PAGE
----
A star is a massive body of plasma that is currently or has produced energy through nuclear fusion. Unlike a planet that only reflects light; a star actually emits it because of their heat. In this section, I will go through the various stages of a star’s life. Stars are born in nebulae, come in various sizes and have life spans of billions of years. Their temperature also varies, with red and yellow stars being cooler than white and blue stars. Stars begin as proto-stars and after “ignition,” they begin to grow and burn brighter. We will look at the typical life span of a yellow star, which is a medium range star and fairly common in the galaxy.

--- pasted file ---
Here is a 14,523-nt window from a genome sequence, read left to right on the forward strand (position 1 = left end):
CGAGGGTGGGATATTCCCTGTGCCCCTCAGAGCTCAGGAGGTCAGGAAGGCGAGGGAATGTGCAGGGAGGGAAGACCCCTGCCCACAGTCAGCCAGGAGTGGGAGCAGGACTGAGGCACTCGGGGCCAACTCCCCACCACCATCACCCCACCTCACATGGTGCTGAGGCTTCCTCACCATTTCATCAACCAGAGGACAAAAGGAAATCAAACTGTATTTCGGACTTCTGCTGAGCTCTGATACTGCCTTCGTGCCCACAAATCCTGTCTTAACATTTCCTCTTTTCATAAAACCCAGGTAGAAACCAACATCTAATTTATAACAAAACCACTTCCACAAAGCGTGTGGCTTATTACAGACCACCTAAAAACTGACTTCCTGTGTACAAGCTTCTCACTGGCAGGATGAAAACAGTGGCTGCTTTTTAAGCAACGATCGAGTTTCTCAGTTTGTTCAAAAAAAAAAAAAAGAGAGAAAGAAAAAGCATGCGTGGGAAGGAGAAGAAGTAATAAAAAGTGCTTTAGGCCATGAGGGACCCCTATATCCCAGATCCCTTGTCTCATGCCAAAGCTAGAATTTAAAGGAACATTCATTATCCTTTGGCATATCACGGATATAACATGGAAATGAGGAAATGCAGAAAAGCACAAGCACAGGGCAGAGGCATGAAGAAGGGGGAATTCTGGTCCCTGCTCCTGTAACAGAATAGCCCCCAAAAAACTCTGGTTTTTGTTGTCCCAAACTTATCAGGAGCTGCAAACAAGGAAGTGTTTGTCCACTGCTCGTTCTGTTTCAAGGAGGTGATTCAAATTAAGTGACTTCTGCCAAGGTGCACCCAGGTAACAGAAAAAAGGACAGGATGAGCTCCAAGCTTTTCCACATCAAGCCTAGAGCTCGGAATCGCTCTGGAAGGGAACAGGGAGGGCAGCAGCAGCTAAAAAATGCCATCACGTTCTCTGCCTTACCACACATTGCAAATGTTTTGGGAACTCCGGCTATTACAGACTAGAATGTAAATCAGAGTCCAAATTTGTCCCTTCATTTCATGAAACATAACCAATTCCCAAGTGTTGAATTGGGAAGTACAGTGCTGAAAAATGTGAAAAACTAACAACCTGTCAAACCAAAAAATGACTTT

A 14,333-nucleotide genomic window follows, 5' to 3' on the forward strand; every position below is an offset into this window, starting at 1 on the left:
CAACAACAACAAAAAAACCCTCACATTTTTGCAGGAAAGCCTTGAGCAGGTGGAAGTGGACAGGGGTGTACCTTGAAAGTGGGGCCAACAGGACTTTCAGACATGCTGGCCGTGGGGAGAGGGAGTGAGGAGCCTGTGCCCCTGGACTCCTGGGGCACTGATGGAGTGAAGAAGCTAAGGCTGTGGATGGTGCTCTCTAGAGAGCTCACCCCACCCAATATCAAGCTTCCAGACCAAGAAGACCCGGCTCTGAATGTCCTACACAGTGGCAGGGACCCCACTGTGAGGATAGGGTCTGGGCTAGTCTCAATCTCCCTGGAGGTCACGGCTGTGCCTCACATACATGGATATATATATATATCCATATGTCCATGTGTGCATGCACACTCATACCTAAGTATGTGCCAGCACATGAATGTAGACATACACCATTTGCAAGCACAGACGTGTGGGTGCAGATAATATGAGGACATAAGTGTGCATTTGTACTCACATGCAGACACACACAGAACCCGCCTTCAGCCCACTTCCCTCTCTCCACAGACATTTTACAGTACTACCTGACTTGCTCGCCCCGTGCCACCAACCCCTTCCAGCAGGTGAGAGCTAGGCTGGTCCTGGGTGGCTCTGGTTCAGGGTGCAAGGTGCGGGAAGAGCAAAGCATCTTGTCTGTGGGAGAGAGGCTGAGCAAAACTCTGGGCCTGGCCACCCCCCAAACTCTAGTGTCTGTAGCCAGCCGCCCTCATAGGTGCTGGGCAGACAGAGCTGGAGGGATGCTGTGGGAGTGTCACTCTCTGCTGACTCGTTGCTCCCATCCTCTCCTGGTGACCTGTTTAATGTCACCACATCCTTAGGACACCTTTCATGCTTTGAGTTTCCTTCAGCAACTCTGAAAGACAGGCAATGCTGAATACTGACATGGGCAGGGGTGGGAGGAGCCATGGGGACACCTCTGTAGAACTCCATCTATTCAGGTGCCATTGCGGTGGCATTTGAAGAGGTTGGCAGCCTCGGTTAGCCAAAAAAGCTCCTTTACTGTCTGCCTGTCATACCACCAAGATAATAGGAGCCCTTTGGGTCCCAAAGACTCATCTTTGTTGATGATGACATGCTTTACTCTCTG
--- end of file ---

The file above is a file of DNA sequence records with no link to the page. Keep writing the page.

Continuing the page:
The normal surface temperature of one of these stars normally runs approximately 5,500 K. These types of stars, near the end of its existence, will normally expand into a Red Giant, sometimes engulfing the planets closest to it. At a minimum, any planets orbiting the star will face climate changes.
These are stars that can grow up to 8 times the mass of a normal Yellow Star. These stars come into existence near the end of a yellow star’s life span when the yellow star exhausts its source of hydrogen.
These stars are when a low to medium massed star dies, and cannot support the temperatures necessary for fusion. These stars slowly cool in space until they are no longer visible.
5 – Galactic Phenomena
This section will cover oddities within the galaxy that have puzzled astrophysicists. This will range from black holes and their clusters (i.e. The Maw) and the Dark Shroud. I must w